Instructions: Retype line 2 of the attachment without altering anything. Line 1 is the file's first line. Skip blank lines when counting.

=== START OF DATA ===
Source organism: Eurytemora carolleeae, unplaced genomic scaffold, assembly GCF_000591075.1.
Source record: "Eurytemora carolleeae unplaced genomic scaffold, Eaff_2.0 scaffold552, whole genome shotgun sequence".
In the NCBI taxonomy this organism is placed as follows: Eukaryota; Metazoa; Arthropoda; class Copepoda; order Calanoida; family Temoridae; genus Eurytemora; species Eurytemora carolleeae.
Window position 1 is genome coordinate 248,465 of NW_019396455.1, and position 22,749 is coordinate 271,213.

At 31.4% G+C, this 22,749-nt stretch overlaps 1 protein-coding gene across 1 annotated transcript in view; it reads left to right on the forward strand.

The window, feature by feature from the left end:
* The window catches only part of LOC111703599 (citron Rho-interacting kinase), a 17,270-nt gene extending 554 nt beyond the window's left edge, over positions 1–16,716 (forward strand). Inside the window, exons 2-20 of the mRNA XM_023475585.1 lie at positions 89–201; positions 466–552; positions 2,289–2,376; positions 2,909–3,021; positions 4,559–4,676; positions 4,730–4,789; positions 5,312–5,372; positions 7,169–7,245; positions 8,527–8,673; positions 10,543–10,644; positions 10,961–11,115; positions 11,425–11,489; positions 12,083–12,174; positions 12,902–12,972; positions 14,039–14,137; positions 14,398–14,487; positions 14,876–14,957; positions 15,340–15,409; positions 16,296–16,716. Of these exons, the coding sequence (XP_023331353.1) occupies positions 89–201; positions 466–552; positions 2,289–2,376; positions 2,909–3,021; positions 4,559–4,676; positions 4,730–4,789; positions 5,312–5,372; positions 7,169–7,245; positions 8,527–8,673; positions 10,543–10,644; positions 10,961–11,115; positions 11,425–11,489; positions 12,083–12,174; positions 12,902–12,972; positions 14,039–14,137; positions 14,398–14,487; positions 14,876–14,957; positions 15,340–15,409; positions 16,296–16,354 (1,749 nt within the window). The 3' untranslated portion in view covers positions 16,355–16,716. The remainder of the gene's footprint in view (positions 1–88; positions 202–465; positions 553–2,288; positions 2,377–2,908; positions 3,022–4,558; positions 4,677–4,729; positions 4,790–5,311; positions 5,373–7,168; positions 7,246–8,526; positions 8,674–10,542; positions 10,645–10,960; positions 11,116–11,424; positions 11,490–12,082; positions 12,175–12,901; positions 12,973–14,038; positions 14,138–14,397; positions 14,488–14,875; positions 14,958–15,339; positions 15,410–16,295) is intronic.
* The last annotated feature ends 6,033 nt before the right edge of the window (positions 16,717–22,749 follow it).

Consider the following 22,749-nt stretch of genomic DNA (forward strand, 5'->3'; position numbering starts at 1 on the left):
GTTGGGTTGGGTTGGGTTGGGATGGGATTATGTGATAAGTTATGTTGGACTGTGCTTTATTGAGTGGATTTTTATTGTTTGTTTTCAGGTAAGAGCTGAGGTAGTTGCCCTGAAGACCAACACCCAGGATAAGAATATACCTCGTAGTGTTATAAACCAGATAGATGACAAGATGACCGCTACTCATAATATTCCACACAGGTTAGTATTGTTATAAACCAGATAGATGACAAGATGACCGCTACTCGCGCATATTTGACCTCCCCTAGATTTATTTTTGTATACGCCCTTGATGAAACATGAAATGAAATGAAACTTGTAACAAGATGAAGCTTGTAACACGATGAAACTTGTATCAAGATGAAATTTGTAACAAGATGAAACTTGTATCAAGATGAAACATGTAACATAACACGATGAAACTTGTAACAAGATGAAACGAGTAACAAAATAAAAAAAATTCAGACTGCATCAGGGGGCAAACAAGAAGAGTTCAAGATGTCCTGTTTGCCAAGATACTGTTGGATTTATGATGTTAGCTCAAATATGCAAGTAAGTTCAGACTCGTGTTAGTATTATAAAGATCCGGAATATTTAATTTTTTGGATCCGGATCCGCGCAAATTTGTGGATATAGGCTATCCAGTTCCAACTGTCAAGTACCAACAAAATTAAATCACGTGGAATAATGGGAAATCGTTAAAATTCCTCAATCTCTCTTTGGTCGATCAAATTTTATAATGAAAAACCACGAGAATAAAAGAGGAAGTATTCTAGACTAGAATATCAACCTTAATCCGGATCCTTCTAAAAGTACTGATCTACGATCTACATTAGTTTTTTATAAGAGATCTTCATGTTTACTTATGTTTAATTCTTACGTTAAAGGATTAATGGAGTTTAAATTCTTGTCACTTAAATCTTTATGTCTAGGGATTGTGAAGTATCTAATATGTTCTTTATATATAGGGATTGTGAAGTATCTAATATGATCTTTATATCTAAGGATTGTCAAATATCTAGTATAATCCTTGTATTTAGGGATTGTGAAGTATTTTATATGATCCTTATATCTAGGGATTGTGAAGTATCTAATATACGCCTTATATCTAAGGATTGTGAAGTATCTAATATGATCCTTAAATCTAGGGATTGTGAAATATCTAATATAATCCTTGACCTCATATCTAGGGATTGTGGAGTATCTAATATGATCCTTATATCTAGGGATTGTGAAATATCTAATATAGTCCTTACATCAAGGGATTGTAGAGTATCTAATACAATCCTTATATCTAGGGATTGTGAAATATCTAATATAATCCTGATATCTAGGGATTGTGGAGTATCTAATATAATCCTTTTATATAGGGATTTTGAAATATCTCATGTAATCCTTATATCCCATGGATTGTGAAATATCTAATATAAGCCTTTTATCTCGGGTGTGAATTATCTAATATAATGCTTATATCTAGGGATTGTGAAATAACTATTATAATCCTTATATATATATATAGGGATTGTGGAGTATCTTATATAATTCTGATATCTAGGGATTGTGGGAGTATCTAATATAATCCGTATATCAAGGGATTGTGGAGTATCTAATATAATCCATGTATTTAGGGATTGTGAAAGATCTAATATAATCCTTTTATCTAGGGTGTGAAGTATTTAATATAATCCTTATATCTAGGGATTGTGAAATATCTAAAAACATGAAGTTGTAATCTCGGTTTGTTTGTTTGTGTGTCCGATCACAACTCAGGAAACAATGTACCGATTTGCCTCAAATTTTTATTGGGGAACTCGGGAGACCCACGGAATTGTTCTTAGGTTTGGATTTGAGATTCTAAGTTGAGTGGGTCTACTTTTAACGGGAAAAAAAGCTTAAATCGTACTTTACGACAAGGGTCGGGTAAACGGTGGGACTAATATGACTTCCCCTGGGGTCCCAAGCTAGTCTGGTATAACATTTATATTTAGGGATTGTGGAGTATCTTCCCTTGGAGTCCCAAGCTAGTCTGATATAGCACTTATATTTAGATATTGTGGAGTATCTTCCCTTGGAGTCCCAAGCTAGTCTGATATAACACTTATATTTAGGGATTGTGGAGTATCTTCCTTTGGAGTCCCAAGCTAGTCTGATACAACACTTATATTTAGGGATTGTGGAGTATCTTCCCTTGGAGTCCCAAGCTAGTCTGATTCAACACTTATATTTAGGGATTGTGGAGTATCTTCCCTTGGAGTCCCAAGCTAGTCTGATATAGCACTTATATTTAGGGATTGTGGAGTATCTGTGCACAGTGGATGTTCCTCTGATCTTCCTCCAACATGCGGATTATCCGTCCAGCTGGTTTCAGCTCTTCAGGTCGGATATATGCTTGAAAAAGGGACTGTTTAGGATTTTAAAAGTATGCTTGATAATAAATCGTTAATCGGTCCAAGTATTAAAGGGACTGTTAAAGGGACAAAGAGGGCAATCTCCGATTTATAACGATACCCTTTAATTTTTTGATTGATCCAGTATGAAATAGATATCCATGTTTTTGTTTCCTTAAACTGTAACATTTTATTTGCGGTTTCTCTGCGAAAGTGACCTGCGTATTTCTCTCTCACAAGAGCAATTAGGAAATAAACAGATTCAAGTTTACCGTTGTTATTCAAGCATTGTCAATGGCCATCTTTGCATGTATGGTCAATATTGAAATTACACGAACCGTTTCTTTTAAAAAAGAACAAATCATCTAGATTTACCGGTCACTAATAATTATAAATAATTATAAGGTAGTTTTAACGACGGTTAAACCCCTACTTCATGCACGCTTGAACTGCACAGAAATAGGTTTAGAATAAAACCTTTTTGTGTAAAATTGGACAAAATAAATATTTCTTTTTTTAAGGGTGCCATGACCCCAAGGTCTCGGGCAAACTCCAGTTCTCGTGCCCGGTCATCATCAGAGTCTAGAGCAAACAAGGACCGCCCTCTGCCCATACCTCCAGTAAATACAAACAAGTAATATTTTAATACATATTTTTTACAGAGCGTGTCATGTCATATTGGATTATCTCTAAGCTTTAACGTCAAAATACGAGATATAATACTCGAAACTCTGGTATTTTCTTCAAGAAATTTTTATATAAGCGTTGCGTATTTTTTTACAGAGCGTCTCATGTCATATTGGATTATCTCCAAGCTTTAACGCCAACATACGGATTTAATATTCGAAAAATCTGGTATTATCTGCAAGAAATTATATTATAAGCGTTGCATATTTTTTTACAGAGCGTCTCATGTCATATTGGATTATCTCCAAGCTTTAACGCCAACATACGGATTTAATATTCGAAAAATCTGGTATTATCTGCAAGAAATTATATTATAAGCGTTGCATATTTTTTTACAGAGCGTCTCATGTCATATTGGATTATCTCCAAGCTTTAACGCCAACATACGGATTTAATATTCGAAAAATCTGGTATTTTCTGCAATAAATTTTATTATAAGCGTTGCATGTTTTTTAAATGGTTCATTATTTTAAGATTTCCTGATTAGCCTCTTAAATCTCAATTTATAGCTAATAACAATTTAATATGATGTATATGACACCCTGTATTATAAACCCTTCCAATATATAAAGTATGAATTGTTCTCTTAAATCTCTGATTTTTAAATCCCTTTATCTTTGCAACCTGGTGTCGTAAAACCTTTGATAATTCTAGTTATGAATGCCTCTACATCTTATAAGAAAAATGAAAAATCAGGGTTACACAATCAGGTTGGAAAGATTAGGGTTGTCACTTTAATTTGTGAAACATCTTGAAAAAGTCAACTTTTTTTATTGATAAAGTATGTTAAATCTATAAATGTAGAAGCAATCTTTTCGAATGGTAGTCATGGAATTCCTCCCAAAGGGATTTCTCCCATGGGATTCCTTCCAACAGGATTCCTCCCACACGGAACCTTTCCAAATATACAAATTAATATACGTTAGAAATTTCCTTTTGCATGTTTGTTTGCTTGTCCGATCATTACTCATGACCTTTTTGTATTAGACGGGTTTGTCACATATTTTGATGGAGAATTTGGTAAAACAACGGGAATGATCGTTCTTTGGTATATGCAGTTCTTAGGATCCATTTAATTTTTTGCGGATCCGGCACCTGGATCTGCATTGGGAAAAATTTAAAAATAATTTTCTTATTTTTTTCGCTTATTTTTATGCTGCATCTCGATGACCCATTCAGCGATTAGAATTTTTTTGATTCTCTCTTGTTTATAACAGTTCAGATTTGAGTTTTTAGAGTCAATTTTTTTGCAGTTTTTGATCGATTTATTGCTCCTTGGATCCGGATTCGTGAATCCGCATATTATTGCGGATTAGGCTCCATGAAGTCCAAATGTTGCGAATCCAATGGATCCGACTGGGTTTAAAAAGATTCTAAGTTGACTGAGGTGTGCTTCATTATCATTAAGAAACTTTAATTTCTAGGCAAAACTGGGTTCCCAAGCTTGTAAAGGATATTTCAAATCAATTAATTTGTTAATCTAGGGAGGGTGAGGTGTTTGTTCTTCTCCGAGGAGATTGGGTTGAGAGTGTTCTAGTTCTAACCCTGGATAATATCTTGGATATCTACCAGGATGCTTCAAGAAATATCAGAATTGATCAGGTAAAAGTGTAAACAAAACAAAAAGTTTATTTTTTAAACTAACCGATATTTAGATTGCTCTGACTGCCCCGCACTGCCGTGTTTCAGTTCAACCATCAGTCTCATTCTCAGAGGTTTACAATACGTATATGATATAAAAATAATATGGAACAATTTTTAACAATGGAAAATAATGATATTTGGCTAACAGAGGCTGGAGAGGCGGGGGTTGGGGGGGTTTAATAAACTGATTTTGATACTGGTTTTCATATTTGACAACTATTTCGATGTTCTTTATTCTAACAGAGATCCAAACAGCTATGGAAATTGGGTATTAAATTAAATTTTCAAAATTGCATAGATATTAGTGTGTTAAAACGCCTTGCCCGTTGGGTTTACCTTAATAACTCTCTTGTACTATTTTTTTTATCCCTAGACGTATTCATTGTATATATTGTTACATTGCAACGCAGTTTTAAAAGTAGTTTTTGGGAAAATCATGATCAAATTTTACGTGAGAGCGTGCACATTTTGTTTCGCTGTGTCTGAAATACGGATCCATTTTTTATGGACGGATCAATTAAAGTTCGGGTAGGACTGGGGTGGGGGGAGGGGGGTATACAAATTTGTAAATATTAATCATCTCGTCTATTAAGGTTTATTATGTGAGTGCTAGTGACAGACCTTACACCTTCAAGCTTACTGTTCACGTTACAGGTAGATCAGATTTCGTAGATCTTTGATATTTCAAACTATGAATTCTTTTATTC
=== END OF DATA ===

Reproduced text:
Source record: "Eurytemora carolleeae unplaced genomic scaffold, Eaff_2.0 scaffold552, whole genome shotgun sequence".